The older boy said: “Sir, that had nothing to do with sexism or racism!” And I said: “Well, it looked that way, you guys were laughing and pointing to those images, and why did your friend shut his computer screen when he saw that I saw?”

The older boy: “Sir! That wasn’t about anything racist—or sexist!”

And the white woman behind me said: “Kid, why don’t you just apologize and shut the fuck up?!” I turned to her. Our hands touched. I said: “Did you read that mess about Obama at Barnard, and how idiots in the Limbaugh sphere are now using his support for women to slag them off?!” And she said: “I think the world is going crazy!”

A black man further down the aisle started to walk toward us; I don’t know if he heard any of the exchange, but blood hears blood—especially if there’s a chance it’ll be spilled. But I nodded that he shouldn’t come any further. For obvious reasons: if there was going to be harm, he should be spared harm.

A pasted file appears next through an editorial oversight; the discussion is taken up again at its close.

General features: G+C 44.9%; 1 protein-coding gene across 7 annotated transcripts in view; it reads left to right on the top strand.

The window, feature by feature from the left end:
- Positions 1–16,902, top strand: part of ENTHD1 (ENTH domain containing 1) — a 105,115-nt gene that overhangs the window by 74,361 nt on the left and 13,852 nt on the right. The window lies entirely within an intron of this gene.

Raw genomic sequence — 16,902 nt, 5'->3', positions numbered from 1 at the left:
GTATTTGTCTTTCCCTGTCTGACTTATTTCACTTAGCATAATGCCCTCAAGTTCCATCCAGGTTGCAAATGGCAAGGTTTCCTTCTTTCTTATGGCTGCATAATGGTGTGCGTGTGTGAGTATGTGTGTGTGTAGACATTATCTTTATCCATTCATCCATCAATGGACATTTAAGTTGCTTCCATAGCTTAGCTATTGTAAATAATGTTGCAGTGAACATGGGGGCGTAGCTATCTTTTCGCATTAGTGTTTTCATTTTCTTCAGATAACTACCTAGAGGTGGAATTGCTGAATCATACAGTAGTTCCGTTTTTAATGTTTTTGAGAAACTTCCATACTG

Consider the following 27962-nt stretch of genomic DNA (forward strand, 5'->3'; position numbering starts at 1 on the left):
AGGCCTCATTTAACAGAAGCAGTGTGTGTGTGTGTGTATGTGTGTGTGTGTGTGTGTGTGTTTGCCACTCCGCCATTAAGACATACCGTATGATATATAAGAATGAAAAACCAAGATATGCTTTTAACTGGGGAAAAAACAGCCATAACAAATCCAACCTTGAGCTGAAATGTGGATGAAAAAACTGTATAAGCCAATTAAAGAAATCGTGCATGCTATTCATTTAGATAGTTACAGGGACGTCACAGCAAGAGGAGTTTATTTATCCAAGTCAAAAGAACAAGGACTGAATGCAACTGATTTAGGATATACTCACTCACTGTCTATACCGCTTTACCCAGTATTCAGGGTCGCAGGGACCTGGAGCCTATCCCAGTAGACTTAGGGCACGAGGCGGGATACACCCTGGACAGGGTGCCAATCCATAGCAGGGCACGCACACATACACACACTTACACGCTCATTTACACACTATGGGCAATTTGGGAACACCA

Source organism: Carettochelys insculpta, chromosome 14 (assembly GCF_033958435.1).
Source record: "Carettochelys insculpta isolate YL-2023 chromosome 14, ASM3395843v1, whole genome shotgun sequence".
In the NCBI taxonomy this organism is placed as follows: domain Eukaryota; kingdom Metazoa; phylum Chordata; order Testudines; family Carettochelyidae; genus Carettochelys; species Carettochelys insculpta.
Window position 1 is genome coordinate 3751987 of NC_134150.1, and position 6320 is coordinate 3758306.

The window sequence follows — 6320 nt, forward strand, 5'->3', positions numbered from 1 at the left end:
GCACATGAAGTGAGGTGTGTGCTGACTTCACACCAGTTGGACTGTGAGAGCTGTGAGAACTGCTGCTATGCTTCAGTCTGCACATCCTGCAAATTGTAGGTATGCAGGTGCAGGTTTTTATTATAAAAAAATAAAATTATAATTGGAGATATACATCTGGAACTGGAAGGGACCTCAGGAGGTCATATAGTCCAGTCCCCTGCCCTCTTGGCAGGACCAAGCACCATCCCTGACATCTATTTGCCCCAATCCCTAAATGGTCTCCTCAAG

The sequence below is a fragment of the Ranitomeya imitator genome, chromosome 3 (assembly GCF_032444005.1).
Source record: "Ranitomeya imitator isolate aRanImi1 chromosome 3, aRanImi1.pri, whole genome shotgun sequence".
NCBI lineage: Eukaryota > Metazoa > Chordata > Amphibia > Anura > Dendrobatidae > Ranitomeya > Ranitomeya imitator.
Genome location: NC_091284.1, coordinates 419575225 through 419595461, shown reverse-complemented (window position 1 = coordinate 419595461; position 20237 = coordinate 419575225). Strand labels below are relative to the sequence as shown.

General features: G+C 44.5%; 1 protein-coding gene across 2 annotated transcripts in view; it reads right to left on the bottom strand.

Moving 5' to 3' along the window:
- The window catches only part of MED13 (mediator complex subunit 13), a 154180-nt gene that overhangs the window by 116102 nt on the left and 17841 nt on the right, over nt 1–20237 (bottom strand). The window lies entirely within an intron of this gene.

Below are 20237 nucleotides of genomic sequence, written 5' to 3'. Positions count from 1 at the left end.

The car got quiet. We started to collect our bags. My suitcase, though, was on the rack at the front of our car, so, I had to wait for those boys and their friends to get off the train to collect it, my legs pulsing with that strange adrenalin that the minority faces in the company of the status quo, and there was the realization, too, how, sometimes, the action can not only change the atmosphere, but allow other people to speak, too. As we walked out of the train, a white man who had been sitting across from me and the woman gave us the thumbs up gesture. Outside of the station, the air was warm, and people were going about their night time business. As in a play or story by Chekhov.